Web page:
Reconciling In Christ Sunday Sermon: “The Spirit of the Lord is Upon Me." Based on Luke 4:14-21 (reading below)
Jesus said, “The Spirit of the Lord is upon me,… to proclaim release to the captives.
Last Wednesday, I attended the North Dakota Senate Judiciary Committee hearing in Bismarck on Senate Bill 2303, for prohibiting housing and employment discrimination against LGBT people. We were in a small meeting room, with six Senators, and dozens of community members. The room was packed, with people standing out in the hall. We heard impassioned testimony from courageous gay, lesbian, bisexual, and trans individuals, as well as allies. They shared fears of losing their jobs if they came out. They reported apartment leases terminated. They disclosed sexual assaults and harassment.
They spoke of adult children who never will return to this state because it is unsafe for them to live and work here. They told stories of resilience and love.
I was one of two clergy who testified—the only Lutheran pastor. But it was energizing! I was proud that one of our St. Mark’s members—Emily—was also there to tell her story. And she did a great job!
My testimony included a letter from our Bishop Terry Brandt, which he agreed to write in response to my request. Here’s a portion of what I read:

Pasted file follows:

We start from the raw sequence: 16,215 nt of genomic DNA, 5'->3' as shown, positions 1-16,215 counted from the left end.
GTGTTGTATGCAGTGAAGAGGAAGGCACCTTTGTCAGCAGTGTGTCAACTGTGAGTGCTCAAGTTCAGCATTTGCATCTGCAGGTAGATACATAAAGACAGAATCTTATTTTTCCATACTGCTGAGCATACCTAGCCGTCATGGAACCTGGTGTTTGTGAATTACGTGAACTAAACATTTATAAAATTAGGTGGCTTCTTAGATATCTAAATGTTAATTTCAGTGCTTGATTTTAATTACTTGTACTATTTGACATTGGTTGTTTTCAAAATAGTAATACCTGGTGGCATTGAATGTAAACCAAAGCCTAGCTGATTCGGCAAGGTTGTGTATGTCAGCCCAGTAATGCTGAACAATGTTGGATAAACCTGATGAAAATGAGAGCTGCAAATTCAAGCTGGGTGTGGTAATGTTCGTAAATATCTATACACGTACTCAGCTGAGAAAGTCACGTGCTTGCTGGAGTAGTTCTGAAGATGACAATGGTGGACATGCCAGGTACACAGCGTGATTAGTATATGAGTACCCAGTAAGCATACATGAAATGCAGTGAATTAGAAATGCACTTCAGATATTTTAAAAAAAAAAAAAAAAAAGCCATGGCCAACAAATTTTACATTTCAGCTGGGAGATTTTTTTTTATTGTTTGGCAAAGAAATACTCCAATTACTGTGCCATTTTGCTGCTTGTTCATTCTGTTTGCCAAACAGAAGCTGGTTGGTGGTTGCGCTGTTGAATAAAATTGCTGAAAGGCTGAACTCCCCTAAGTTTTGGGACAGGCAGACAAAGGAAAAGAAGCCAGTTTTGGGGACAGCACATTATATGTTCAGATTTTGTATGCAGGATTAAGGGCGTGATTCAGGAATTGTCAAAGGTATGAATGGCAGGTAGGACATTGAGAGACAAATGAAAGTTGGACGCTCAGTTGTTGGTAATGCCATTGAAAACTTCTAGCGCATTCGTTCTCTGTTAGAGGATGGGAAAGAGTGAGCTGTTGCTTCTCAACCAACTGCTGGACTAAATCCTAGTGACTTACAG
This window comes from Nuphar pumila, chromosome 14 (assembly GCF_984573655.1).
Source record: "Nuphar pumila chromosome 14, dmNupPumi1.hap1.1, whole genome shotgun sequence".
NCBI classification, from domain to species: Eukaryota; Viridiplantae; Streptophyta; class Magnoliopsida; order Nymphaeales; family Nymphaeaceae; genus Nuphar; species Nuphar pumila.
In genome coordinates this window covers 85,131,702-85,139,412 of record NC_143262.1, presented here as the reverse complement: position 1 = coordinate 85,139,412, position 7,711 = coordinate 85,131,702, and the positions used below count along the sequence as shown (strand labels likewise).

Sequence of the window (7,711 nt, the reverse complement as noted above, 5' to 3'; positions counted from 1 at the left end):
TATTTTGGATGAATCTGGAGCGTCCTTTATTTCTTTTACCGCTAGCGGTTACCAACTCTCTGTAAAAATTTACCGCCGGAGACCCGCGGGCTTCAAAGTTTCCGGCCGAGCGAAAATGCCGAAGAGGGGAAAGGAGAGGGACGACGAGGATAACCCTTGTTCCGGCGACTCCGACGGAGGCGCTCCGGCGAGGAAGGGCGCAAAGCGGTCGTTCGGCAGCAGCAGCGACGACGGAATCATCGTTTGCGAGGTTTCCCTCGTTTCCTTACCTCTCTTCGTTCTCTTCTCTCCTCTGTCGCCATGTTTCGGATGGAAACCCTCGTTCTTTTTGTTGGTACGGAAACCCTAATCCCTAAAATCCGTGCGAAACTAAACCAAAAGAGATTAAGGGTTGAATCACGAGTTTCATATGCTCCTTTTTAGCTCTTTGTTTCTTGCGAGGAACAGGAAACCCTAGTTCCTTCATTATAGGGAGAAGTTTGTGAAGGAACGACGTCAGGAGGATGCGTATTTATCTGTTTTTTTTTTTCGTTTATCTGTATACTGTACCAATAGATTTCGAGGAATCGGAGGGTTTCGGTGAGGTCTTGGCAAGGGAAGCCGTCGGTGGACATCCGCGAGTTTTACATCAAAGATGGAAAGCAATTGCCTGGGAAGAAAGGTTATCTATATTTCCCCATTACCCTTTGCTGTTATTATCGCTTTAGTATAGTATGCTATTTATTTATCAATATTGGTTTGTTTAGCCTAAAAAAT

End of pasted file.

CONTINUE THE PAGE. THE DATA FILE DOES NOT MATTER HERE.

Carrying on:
“As Bishop of the Eastern North Dakota Synod, I believe that our church and society have a place for everyone. The call of Christ’s people today is to celebrate the diversity of God’s creative work; to embrace all people in the spirit of love, regardless of race or ethnicity, economic status, sexual orientation or gender identity; and to speak with a prophetic voice against all forms of hatred, bigotry and discrimination.”
I wonder how many Lutheran bishops would dare to issue a statement like that. We are lucky to have Bishop Terry. I was honored to read his supportive words.
Jesus said, “The Spirit of the Lord is upon me…to proclaim…recovery of sight to the blind.”
Later that morning, we heard from those who opposed the bill. Though the number of speakers was half of those who spoke in support, some of their arguments were sobering. They seemed blind, refusing to see the need for any compassion for others in the room.
Mark Jorritsma, Executive Director of the Family Policy Alliance of North Dakota, claimed the bill would “enshrine ‘sexual orientation’ and ‘gender identify’ in the same protected classes as race and religion, and would be disastrous to [Christian] biblical values.” He argued it would allow “those people” to enter the bathrooms, locker rooms, and other private spaces of women and girls—our daughters and sisters and mothers—and put them at risk.